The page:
Working bee to assist progress of Jigamy’s cultural bush food garden

GROWING FOOD, KNOWLEDGE: A working bee will be held at Jigamy Farm's cultural bush foods garden this week.
GROWING FOOD, KNOWLEDGE: A working bee will be held at Jigamy Farm's cultural bush foods garden this week.

A planned working bee will help improve a bush tucker garden that provides a place for people to learn about and connect over growing food.  

Earlier this year, the Twofold Aboriginal Corporation received a $7000 Mumbulla Foundation grant to establish the garden at Jigamy Farm. 

“We wanted to start reintroducing bush tucker not only for health benefit reasons, but also for the social aspect of gathering people around food,” the corporation’s program manager Alison Simpson said. 

She said the garden involved learning about sustainable foods and what they could be used for.

“It’s about educating and reviving cultural knowledge attached to that,” she said. 

“We wanted to have a community bush tucker garden to get people out of their house and plant; to see, to learn.”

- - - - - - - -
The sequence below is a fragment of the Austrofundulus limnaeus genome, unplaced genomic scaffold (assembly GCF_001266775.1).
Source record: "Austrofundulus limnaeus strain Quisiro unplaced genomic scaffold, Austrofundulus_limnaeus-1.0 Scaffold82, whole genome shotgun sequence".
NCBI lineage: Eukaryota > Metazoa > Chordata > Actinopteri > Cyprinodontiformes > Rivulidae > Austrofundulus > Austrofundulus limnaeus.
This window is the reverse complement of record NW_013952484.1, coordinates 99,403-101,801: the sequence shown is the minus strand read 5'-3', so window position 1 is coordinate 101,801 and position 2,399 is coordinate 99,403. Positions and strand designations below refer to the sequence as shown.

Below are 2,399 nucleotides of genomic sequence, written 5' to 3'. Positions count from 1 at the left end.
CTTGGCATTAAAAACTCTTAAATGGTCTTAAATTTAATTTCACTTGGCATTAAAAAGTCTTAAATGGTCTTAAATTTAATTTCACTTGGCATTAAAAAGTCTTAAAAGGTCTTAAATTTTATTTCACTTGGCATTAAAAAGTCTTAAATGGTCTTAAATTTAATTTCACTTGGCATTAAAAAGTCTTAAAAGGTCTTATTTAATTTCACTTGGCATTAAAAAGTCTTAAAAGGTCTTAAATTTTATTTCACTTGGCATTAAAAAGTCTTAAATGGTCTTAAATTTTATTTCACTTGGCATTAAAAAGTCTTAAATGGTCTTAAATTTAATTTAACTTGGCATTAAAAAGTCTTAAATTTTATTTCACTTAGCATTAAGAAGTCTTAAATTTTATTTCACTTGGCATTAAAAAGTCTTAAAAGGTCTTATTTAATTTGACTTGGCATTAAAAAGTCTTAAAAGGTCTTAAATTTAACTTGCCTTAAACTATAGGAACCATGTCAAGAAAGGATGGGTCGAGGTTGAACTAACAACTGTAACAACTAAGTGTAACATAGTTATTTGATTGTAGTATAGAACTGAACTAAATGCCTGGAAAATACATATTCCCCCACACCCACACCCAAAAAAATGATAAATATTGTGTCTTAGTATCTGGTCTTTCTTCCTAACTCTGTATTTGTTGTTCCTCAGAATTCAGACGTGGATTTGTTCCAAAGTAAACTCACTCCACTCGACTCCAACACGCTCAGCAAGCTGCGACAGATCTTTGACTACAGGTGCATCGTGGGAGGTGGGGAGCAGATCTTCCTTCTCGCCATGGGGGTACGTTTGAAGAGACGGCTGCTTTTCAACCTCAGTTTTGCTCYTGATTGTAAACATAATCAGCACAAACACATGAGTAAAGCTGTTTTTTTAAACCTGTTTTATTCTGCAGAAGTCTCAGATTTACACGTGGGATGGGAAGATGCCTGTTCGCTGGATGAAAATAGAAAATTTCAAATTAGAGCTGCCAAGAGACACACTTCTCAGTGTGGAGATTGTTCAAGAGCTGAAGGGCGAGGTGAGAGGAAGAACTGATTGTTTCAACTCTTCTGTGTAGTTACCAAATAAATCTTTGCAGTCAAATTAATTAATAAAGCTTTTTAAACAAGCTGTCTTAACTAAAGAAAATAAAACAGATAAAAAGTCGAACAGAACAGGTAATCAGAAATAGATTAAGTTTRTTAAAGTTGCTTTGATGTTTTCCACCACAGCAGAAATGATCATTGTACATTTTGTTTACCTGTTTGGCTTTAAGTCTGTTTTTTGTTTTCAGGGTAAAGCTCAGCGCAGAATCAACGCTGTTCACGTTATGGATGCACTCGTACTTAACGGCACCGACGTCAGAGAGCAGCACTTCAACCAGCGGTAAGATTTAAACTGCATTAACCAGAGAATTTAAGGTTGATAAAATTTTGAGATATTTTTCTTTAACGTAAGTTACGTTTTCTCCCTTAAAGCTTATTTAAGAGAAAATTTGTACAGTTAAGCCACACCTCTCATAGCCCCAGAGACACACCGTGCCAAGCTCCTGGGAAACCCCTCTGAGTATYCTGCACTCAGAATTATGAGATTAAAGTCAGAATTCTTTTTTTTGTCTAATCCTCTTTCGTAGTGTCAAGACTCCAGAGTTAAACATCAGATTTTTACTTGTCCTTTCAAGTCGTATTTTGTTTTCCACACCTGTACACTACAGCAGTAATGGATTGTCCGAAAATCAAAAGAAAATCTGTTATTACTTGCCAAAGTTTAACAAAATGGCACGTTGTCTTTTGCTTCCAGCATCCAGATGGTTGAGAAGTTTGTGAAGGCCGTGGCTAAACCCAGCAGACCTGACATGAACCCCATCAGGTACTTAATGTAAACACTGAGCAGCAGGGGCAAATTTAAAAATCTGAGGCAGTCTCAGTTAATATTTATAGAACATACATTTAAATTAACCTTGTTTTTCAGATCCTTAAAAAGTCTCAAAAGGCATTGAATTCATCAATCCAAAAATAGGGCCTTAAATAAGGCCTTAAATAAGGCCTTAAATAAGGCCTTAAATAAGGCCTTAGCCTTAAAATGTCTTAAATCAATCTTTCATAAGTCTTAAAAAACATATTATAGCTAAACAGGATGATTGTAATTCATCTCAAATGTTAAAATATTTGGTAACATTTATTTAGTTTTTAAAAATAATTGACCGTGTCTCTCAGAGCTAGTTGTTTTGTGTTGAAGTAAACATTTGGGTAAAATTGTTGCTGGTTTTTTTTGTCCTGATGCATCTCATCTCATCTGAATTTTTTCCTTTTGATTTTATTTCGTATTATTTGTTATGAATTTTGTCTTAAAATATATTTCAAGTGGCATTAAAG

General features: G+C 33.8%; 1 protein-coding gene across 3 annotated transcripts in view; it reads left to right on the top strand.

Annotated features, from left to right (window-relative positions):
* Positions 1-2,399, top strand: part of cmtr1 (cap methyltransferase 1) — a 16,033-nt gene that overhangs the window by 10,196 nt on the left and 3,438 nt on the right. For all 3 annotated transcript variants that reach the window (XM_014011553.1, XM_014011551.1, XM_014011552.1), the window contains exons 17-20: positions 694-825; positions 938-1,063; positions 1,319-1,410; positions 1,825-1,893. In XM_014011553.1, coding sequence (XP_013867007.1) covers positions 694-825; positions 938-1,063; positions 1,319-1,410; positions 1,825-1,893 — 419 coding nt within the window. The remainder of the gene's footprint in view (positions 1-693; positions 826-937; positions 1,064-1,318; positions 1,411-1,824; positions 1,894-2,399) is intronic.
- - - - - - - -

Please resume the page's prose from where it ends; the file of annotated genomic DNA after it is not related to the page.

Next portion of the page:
It is a place for children from preschool to high school to learn, and the community response so far had been “quite positive”, Ms Simpson said.

She said they had locals working in the garden who were not necessarily seen at other times, which meant they had been engaging new members of the community. 

There are also plans for the future.

“If we are able to get enough produce we may start our own line of jam,” Ms Simpson said. 

So far there are yams, warrigal greens and mountain pepper growing in the garden, which complimented the lilly pilly and native cherries that grow around the property.

Nathan Lygon works in the bushfoods garden.

Nathan Lygon works in the bushfoods garden.

But there will also be new plants dug in soon, with the organisers looking at what grows well in the local area. 

Project officer for Twofolds’ Jigamy Bushfoods Garden Project Dan Bakker said the progress on the garden had been exceptional, saying it had been online for the Giiyong Festival in September and had been visited by Indigenous Australian historian Bruce Pascoe as well as Gardening Australia’s Costa Georgiadis. 

“It’s been one of the most interesting projects I’ve managed,” Mr Bakker said.

The working bee is open to the public and will be held on Friday, November 16 and will run from 10am-1pm at Jigamy Farm, 4381 Princes Hwy. 

It is to assist with the maintenance and ongoing development of the Twofold communal vegetable garden as well as the preparation of the cultural bush foods garden. 

Workers are encouraged to bring gloves. 

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